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It Was You Who Made My Blue Eyes Blue

[Content note: suicide]

Day Zero

It all started with an ignorant white guy.

His name was Alonzo de Pinzon, and he’d been shipwrecked. We heard him yelling for help on the rocks and dragged him in, even though the storm was starting to get really bad. He said that his galleon had gone down, he’d hung on to an oar and was the only survivor. Now he was sitting in our little hunting lodge, shivering and chattering his teeth and asking us questions in the Polynesian traders’ argot which was the only language we all shared.

“How big is this island? How many of you are there?”

Daho answered first. “11.8 miles from the easternmost point to the westernmost point, 3.6 miles from the northernmost to the southernmost. Total area is 14.6 square miles, total coastline is dependent on how deeply you want to go into the fractal nature of the perimeter but under some reasonable assumptions about 32 miles long. Last census said there were 906 people, but that was two years ago, so assuming the 5.1% rate of population growth continues, there should be closer to 1000 now. Everyone else is back at the village, though. The five of us were out hunting and got caught in the storm. We figured we’d stay at this old hunting lodge until it cleared up, since it’s 5.5 miles back to the village and given the terrain and factoring in a delay because of the storm it would probably take at least 9.5 hours to get back.”

Pinzon blinked.

“Problem?” asked Daho.

“But – ” he said. “That is the sort of answer I should expect from a natural philosopher. Not from a savage.”

“Savage?” Calkas hissed. “Really? We rescue you, and the first thing you do is call us savages?”

The sailor looked around, as if anxious. Finally, almost conspiratorially: “But I heard about your island! I heard you eat people!”

Calkas smiled. “Only as a deterrent. Most of the time when European explorers land somewhere, they kill all the men and enslave all the women and convert the children to Christianity. The only places that escape are the ones that get a reputation for eating said European explorers. So we arranged to give ourselves that reputation.”

“And then we had to go through with it a few times in order to make the deterrent credible,” added Bekka, my betrothed. “And you guys do taste really good with ketchup.”

“It’s a savage thing to do!” Pinzon said “And you even look like savages. You wear bones in your hair”

“Just Enuli,” I said. “She’s going through a Goth phase.”

“My name is Morticia now,” said Enuli, “and it’s not a phase!” She did have a bone in her hair. She also had white face paint and black eyeliner.

“More roast pig?” Bekka asked Pinzon. The sailor nodded, and she re-filled his plate.

“I just don’t get it,” he told us. “Everyone else in this part of the world lives in thatched huts and counts ‘one, two, many’. We tried to trade with the Tahitians, and they didn’t understand the concept of money! It was a mess!”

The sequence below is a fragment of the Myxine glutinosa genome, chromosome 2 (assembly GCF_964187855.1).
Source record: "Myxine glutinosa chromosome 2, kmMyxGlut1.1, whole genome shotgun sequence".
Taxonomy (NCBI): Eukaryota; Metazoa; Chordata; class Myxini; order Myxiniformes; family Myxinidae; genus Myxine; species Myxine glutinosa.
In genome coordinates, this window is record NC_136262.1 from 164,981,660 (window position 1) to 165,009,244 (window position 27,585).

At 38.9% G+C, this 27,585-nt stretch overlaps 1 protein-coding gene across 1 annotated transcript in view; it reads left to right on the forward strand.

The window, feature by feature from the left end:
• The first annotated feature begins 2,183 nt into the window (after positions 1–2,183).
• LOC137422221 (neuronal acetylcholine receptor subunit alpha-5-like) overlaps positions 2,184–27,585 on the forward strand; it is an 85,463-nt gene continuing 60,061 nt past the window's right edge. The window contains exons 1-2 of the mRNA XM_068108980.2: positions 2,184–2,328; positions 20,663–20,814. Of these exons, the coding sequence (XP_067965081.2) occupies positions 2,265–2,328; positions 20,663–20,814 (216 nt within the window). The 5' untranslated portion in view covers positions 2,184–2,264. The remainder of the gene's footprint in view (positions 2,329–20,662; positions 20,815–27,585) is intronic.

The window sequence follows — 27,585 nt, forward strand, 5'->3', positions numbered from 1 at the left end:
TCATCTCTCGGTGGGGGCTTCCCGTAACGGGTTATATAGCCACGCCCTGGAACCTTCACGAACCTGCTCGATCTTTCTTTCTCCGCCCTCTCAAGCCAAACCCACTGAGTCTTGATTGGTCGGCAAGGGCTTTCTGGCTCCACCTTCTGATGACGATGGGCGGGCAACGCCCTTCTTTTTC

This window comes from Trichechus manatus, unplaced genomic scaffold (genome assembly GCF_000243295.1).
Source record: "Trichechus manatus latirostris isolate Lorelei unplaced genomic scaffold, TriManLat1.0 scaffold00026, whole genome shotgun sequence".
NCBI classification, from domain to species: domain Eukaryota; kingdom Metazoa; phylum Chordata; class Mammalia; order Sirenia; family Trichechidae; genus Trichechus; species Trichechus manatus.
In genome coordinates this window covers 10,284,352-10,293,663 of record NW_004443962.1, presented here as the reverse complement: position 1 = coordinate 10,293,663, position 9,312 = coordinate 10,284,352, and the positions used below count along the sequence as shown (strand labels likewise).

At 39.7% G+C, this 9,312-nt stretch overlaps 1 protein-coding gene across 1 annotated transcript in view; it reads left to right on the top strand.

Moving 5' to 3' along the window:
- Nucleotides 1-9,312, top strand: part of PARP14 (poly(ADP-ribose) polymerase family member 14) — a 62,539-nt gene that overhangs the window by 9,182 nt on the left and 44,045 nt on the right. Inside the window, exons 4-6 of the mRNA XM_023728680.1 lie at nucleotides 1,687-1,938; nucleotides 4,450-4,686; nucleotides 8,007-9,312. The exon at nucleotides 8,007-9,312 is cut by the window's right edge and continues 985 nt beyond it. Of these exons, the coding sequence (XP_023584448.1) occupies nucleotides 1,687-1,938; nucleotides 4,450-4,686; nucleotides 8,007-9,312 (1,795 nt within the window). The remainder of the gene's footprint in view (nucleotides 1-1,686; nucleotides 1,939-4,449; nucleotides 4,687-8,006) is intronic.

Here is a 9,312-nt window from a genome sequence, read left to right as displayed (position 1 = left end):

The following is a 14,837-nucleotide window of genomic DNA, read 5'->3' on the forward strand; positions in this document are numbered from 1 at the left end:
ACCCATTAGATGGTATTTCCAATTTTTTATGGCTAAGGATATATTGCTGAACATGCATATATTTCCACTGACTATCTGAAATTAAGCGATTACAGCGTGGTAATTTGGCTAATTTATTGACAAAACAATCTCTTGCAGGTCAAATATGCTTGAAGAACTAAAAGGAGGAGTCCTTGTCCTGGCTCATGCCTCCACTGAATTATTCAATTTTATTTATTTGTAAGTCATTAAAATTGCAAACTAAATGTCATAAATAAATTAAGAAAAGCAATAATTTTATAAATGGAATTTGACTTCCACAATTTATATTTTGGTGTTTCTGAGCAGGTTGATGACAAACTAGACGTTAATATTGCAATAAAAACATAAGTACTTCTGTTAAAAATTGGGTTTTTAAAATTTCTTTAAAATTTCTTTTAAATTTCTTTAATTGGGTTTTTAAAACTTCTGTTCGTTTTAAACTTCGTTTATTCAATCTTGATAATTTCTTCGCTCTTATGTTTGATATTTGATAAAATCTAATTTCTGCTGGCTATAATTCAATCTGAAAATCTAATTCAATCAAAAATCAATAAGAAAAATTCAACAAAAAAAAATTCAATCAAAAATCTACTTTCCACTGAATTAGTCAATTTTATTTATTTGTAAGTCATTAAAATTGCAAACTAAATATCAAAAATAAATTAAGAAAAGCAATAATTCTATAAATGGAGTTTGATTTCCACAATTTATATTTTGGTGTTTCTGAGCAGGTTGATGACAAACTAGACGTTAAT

Bekka rolled her eyes at me, and I smiled. Calkas was a little more tolerant. “The sacred plant of our people is called sparkroot,” he said. “When we eat it, we get – more awake, I guess you could say. We try to have some every day, and it helps us keep track of things like the island size and the population, and much more.”

Alonzo de Pinzon looked interested. “How come you haven’t done more with your intellect? Invented galleons, like we Spaniards? Set off to colonize Tahiti or the other islands? If you are as smart as you seem, you could conquer them and take their riches.”

“Maybe,” said Calkas. “But that’s not why the Volcano God gave us the sparkroot. He gave us sparkroot to help us comply with his complicated ritual laws.”

“You need to be smart to deal with your ritual laws?”

“Oh yes. For example, the Tablets of Enku say that we must count the number of days since Enku The Lawgiver first spoke to the Volcano God, and on days whose number is a Mersenne prime we can’t eat any green vegetables.”

“What’s a Mersenne prime?” asked the sailor.

“Exactly my point,” said Calkas, smiling.

“That’s not even the worst of it!” Daho added. “The Tablets say we have to bathe in the waterfall any day x such that a^n + b^n = x^n where n is greater than two. We got all confused by that one for a while, until Kaluhani gorged himself on a whole week’s worth of sparkroot in one night and proved that it would never apply to any day at all.”

“The Volcano God’s yoke is light,” Calkas agreed.

“Although poor Kaluhani was vomiting for the next three days after that,” Bekka reminded us, and everybody laughed remembering.

“Oh!” said Daho. “And remember that time when Uhuako was trying to tattoo everyone who didn’t tattoo themselves, and he couldn’t figure out whether he had to tattoo himself or not, so he ended up eating a whole sparkroot plant at once and inventing advanced set theory? That was hilarious.”

Everyone except Alonzo de Pinzon giggled.

“Point is,” said Calkas, “that’s why the Volcano God gives us sparkroot. To follow the rituals right. Any other use is taboo. And I’m okay with that. You Europeans may have your big ships and your guns and your colonies across half the world. And you might think you’re smart. But you guys couldn’t follow the Volcano God’s rituals right for a day without your brains exploding.”

Pinzon scowled. “You know what?” he said. “I don’t think you’re Polynesians at all. I think you must be descended from Europeans. Maybe some galleon crashed on this island centuries ago, and you’re the descendants. That would explain why you’re so smart.”

“You know what else we’ve invented with our giant brains?” Bekka asked. “Not being racist.”

“It’s not racism!” said Pinzon. “Look, there’s one more obvious reason to think you’re descended from Europeans. You may have dark skin, but this is the first place I’ve been in all of Polynesia where I’ve seen even one native with blue eyes.”